Tom Worthington FACS
Visiting Fellow, Department of Computer Science, Australian National University, Canberra and Director of Publications For the Australian Computer Society
For the Bruce Hall Academic Dinner, 11 September 2002
This document is Version 1.2, 10 September 2002: http://www.tomw.net.au/2002/s112002.html
Encryption technology, legal issues due to the international nature of the Internet, Transmission security, quantum computing, privacy of data have all become issues of public debate since the events of 11 September 2001. Tom Worthington has been a policy maker and public commentator on these issues as a technocrat at the Defence Department, as President of the Australian Computer Society, and more recently as an independent IT consultant and ANU Visiting Fellow. On 12 September 2001 he was contacted by the ANU Public Affairs Division and spent the next few weeks answering calls from the media on what the 11 September attack did to the Internet and telecommunications. This will be a first person account of someone who was on the other side of the world from New York, but was watching emergency operations live via the Internet through the traffic cameras in Manhattan. Tom Worthington argues that 11 September didn't change much, apart from bringing issues which IT professionals deal with on a dial basis to public attention.
One Year Later
A few days ago I was telephoned by Simon Hayes from The Australian newspaper recalling that we talked a year ago about the effect of the 11 September terrorist attacks on the Internet, telecommunications and information technology. There was speculation that there would be massive cyber attacks on the USA and its allies, including Australia. He asked why that did seem to have happened. The short answer is that attacks on the Internet are a daily routine occurrence. Security and related issues are something which IT professionals deal with on a daily basis.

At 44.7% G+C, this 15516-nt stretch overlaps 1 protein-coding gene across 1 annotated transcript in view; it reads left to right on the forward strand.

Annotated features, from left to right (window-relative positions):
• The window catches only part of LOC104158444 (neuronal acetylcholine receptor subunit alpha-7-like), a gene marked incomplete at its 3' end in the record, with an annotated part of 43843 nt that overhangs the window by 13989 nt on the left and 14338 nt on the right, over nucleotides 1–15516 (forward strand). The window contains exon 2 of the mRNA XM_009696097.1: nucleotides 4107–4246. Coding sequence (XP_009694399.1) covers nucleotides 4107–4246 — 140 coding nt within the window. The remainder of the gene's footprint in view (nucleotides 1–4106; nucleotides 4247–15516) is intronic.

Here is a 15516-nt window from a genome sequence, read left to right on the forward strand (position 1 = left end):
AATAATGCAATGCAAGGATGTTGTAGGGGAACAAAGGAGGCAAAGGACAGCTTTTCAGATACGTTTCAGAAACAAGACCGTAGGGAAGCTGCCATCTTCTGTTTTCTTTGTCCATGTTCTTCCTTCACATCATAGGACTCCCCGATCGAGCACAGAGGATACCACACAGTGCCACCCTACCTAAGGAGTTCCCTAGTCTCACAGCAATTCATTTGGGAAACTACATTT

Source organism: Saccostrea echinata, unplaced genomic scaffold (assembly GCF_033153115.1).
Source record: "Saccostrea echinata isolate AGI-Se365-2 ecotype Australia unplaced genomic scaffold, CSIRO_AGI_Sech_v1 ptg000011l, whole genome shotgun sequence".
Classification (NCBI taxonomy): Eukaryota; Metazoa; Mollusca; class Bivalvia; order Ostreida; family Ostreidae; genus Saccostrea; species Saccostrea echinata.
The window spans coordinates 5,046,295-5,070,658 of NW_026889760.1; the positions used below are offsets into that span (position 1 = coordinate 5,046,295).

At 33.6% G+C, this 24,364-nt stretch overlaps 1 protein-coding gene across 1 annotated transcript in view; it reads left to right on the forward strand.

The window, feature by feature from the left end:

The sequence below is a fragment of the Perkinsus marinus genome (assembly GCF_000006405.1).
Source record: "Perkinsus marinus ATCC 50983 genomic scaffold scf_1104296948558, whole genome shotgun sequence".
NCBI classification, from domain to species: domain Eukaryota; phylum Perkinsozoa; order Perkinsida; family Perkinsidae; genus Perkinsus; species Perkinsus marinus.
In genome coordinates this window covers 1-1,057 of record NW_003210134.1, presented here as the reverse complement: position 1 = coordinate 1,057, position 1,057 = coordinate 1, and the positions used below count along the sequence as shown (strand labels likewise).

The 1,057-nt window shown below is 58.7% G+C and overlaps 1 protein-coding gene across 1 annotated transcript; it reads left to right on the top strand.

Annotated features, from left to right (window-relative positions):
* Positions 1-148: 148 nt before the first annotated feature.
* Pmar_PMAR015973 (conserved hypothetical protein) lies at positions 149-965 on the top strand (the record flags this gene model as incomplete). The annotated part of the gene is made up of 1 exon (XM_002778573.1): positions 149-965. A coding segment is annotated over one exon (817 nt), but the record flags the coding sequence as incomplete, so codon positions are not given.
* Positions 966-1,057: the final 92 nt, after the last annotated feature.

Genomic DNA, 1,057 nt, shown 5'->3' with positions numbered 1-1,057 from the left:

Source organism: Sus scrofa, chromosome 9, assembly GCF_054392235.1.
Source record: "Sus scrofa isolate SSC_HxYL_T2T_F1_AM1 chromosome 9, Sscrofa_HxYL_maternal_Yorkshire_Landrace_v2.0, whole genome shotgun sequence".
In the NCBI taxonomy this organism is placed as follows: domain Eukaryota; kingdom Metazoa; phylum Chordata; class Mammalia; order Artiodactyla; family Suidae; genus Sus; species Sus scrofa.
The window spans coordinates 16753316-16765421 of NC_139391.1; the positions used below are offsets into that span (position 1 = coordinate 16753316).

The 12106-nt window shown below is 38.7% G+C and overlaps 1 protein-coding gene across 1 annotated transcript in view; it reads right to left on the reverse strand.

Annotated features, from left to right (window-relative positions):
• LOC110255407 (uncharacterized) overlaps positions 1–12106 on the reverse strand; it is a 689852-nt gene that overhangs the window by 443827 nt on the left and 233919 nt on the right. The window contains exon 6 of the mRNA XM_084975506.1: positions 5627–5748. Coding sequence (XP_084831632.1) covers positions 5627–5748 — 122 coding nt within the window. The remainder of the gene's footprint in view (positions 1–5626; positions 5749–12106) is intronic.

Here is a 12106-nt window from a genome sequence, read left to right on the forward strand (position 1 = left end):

Panning for Gold in the Research Stream
Before answering that I should explain who I am and what I do and don't do. It is a rare honor to be invited to speak at an academic dinner. I am not really an academic, but an information practitioner who works as an independent consultant. I have a background in government information technology implementation and policy. When I tell people that I am a Visiting Fellow at the Australian National University, I am asked "where are you visiting from?". The answer is that I am from the outside world; from the IT industry and I look at how research might be directed to useful ends.
Looking for useful technology in the research community is like panning for gold. You have to wade through some very chilly conditions and sift through mountains of dross to find a few specks of something valuable. Often what is of practical value is a mostly a byproduct of the research process and may not be considered of interest by the researchers. It may take decades of work and much more effort to turn a bright idea into a useful product. But often research can suggest new ways to use technology already available, which can be quickly and easily applied. However, computer scientists rarely take into account the human motivations which decide if a technology will be successful and actually used in practice.